Tennis legend John McEnroe has criticised Nick Kyrgios for his post-match outburst after the devastating US Open quarter-final defeat to Karen Khachanov.
Kyrgios was visibly upset after the heart-stopping 7-5, 4-6, 7-5, 6-7, 6-4 loss to the Russian in the last eight at Flushing Meadows.
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The Aussie shook hands with his opponent and the chair umpire, before obliterating his tennis racquet on court.
Having destroyed the first one, the 27-year-old proceeded to demolish another racquet on the Arthur Ashe centre court, as his emotions came pouring out.
McEnroe says he understands how disappointed Kyrgios must have been, but insists the Aussie went "too far" in his on-court blow-up.
“That was after the match so it was a little unbecoming because - I get he’s frustrated - but this is when [Karen] Khachanov is walking in the centre of the court [saying], ‘Thank you very much the eight people that were on my side’. So that was going too far - I know something about that," he told Eurosport.
The American great - who was renowned for his temper tantrums as a player - says the big positive out of Kyrgios' reaction was that it showed just how much he wanted to win.
“Nick obviously does that almost every match. We saw the full Nick there. To me, I’ve always said it’s better to go out and try and fail than to not try at all. So he’s finally gotten there. We need to encourage him to keep going and battling”, McEnroe added.
Kyrgios has often been criticised for his attitude towards tennis, but seven-time major winner Mats Wilander agreed that his US Open heartbreak showed a new side to the Aussie.
“He’s got to build up some respect in the locker room for being a competitor, a fighter, and that’s what he did," Wilander said on Eurosport.
"I mean, he fought to the very last point and to show that he’s frustrated - yes, I don’t like when you break the racquets, you know that - but he showed he cares now."
Kyrgios expressed his desire to return home and see his family a number of times throughout the North American hard-court swing.
When asked if he would play again this year he said: “Honestly I don't even really care about any other tournament. Like, I feel like at the grand slams, now having success at a grand slam, it’s just like no other tournament really matters.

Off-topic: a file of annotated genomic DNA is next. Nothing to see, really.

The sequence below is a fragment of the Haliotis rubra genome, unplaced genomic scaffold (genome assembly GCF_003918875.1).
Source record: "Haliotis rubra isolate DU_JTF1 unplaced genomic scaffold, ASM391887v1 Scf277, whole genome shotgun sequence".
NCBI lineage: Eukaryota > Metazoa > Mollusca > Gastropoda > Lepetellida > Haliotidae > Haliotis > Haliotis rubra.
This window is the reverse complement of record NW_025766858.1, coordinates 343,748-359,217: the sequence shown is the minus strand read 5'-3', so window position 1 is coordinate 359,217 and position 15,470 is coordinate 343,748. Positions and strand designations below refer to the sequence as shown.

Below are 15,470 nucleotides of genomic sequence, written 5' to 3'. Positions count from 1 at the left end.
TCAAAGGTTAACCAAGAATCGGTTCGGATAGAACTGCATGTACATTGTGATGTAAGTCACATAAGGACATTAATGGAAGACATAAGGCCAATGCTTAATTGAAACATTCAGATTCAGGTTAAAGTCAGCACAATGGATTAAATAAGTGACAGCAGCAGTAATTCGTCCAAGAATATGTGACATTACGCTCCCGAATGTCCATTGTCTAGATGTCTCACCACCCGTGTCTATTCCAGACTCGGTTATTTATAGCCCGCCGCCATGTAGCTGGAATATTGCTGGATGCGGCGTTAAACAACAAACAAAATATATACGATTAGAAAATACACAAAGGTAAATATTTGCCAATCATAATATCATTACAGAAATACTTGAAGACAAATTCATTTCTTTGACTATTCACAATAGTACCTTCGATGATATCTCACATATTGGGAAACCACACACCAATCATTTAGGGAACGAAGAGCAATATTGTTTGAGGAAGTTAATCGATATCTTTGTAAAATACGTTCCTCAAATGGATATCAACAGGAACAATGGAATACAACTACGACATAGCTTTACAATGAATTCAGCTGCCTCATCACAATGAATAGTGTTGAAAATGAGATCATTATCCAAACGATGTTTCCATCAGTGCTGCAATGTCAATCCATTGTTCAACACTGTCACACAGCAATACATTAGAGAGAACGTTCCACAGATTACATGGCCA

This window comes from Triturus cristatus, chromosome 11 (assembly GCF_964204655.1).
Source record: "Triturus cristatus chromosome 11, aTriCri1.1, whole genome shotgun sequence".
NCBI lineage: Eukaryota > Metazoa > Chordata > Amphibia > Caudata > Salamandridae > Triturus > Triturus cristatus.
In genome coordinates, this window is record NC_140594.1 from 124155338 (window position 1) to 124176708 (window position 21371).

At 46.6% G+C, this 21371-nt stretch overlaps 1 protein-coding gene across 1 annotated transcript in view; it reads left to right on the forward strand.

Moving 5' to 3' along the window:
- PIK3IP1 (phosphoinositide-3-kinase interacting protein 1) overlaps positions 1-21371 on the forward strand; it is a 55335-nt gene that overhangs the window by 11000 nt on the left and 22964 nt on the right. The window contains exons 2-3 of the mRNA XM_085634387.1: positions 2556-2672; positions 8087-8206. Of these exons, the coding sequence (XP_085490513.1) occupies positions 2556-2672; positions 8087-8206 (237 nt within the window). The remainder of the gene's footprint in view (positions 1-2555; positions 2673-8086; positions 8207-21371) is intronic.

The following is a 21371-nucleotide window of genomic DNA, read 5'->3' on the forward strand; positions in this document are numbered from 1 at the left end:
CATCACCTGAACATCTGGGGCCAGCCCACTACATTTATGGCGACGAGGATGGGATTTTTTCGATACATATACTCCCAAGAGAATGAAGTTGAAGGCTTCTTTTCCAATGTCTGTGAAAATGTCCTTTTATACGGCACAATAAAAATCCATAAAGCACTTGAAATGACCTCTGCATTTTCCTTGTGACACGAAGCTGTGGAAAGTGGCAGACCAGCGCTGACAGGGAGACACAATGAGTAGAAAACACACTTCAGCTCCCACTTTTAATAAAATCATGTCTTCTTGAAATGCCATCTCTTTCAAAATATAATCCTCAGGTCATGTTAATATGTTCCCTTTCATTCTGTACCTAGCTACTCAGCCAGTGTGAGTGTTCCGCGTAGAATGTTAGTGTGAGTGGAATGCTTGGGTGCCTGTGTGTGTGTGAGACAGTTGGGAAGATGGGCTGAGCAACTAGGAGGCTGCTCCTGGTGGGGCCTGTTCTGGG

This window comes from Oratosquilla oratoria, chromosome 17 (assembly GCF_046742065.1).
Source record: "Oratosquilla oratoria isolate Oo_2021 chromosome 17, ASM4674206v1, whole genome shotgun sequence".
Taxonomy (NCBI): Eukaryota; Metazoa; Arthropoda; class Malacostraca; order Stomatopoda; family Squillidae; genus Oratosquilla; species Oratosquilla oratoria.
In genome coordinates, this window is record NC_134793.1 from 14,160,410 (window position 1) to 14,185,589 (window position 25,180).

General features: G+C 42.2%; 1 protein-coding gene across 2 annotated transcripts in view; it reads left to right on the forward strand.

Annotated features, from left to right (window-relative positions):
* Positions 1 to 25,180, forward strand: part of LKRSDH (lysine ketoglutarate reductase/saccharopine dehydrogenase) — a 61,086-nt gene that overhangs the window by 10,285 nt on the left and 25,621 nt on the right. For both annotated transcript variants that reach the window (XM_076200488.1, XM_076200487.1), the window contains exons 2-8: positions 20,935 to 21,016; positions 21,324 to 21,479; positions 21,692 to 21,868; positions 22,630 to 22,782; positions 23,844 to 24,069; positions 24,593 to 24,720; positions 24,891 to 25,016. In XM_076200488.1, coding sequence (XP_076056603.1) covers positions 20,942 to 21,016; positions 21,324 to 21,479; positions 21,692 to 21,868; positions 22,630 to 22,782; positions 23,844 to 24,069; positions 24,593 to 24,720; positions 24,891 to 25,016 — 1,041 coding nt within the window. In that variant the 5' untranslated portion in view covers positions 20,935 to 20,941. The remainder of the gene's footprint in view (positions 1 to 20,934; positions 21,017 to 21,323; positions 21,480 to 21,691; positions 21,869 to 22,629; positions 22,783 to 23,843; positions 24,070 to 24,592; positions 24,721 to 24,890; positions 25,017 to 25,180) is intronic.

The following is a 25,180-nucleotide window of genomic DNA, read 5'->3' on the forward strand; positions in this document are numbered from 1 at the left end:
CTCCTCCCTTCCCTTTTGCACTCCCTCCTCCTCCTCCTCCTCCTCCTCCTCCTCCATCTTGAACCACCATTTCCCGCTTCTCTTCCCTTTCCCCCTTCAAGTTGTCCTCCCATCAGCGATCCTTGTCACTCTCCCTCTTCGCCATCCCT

Grand slam or bust for Nick Kyrgios
"It’s like you get better, you get worse, and at a grand slam none of it matters. You either win or lose.
“People don’t care if you got better on the day, or you lost (in) four (or) in the fifth, or you played one of the best matches of the tournament – you lost.
“That’s all people remember at a grand slam, whether you win or you lose.
“I think pretty much every other tournament during the year is a waste of time. You just front up, show up at a grand slam. It’s what you’re remembered by.
"These four tournaments are the only ones that are ever going to matter. And it’s just like you’ve got to start it all again, and I have to wait to the Australian Open.
“It’s just devastating. It’s heartbreaking. Not just for me but for everyone I know who wants me to win.”
McEnroe said while he gets Kyrgios' frustration, he doesn't agree with the Aussie's assessment about the non-grand slam tournaments.
“He’s paid his dues the last three to six months - he’s played a lot more tournaments. I wouldn’t poo poo the other tournaments completely, because that sets you up ranking wise so he would get easier draws potentially - that’s important. But obviously he’s right that people are going to remember how you do in the Slams.”
Kyrgios has withdrawn from the upcoming Laver Cup so he can return home to family - particularly his mother, who he revealed has not been in the best of health.
McEnroe - who is captain of the Team World side that Kyrgios would have been part of - hopes that after the Aussie recharges at home with family, he can ramp up preparations for the Australian summer and build on what has been a career-best year.
“He says he wants to go home and see his family - his mum, he’s been talking about has been ill - we obviously totally get it," McEnroe said.
“I hope he does play some more matches because [he can] set himself up for Australia where he could be a top ten, top eight seed potentially if he actually did something.
"You can see when he’s on his game he can beat anybody. He’s got to ride this wave because to me, if he lets it go it’s going to be even harder to get it back."
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